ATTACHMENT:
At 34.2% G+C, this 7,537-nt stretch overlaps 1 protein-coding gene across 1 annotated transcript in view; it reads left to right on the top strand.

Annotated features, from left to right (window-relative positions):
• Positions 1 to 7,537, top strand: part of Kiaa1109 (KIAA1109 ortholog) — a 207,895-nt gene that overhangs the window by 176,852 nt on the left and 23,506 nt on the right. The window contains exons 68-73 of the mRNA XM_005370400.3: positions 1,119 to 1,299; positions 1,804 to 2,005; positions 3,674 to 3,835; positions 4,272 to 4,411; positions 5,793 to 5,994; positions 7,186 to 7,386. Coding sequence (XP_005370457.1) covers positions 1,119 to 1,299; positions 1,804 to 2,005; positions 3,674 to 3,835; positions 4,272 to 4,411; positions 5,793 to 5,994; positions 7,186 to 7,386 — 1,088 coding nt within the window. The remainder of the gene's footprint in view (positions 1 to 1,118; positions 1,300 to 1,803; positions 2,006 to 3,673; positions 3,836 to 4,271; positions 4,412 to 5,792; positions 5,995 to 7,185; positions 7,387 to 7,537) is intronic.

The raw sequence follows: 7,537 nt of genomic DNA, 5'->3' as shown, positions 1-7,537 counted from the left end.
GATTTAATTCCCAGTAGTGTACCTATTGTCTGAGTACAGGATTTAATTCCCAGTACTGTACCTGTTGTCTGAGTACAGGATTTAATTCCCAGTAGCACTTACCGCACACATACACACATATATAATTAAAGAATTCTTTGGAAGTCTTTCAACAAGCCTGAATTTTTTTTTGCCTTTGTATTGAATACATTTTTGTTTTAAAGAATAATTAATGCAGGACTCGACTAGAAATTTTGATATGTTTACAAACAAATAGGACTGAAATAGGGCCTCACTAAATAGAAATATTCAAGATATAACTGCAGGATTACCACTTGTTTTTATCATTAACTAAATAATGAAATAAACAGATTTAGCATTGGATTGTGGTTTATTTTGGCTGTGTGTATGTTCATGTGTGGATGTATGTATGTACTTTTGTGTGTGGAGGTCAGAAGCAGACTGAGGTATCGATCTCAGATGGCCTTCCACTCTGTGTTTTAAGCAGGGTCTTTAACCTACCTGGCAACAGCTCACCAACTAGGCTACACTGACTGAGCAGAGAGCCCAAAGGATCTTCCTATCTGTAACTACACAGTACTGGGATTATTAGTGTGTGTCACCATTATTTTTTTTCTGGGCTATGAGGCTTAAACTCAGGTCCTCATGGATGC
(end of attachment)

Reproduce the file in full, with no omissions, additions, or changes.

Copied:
At 34.2% G+C, this 7,537-nt stretch overlaps 1 protein-coding gene across 1 annotated transcript in view; it reads left to right on the top strand.

Annotated features, from left to right (window-relative positions):
• Positions 1 to 7,537, top strand: part of Kiaa1109 (KIAA1109 ortholog) — a 207,895-nt gene that overhangs the window by 176,852 nt on the left and 23,506 nt on the right. The window contains exons 68-73 of the mRNA XM_005370400.3: positions 1,119 to 1,299; positions 1,804 to 2,005; positions 3,674 to 3,835; positions 4,272 to 4,411; positions 5,793 to 5,994; positions 7,186 to 7,386. Coding sequence (XP_005370457.1) covers positions 1,119 to 1,299; positions 1,804 to 2,005; positions 3,674 to 3,835; positions 4,272 to 4,411; positions 5,793 to 5,994; positions 7,186 to 7,386 — 1,088 coding nt within the window. The remainder of the gene's footprint in view (positions 1 to 1,118; positions 1,300 to 1,803; positions 2,006 to 3,673; positions 3,836 to 4,271; positions 4,412 to 5,792; positions 5,995 to 7,185; positions 7,387 to 7,537) is intronic.

The raw sequence follows: 7,537 nt of genomic DNA, 5'->3' as shown, positions 1-7,537 counted from the left end.
GATTTAATTCCCAGTAGTGTACCTATTGTCTGAGTACAGGATTTAATTCCCAGTACTGTACCTGTTGTCTGAGTACAGGATTTAATTCCCAGTAGCACTTACCGCACACATACACACATATATAATTAAAGAATTCTTTGGAAGTCTTTCAACAAGCCTGAATTTTTTTTTGCCTTTGTATTGAATACATTTTTGTTTTAAAGAATAATTAATGCAGGACTCGACTAGAAATTTTGATATGTTTACAAACAAATAGGACTGAAATAGGGCCTCACTAAATAGAAATATTCAAGATATAACTGCAGGATTACCACTTGTTTTTATCATTAACTAAATAATGAAATAAACAGATTTAGCATTGGATTGTGGTTTATTTTGGCTGTGTGTATGTTCATGTGTGGATGTATGTATGTACTTTTGTGTGTGGAGGTCAGAAGCAGACTGAGGTATCGATCTCAGATGGCCTTCCACTCTGTGTTTTAAGCAGGGTCTTTAACCTACCTGGCAACAGCTCACCAACTAGGCTACACTGACTGAGCAGAGAGCCCAAAGGATCTTCCTATCTGTAACTACACAGTACTGGGATTATTAGTGTGTGTCACCATTATTTTTTTTCTGGGCTATGAGGCTTAAACTCAGGTCCTCATGGATGC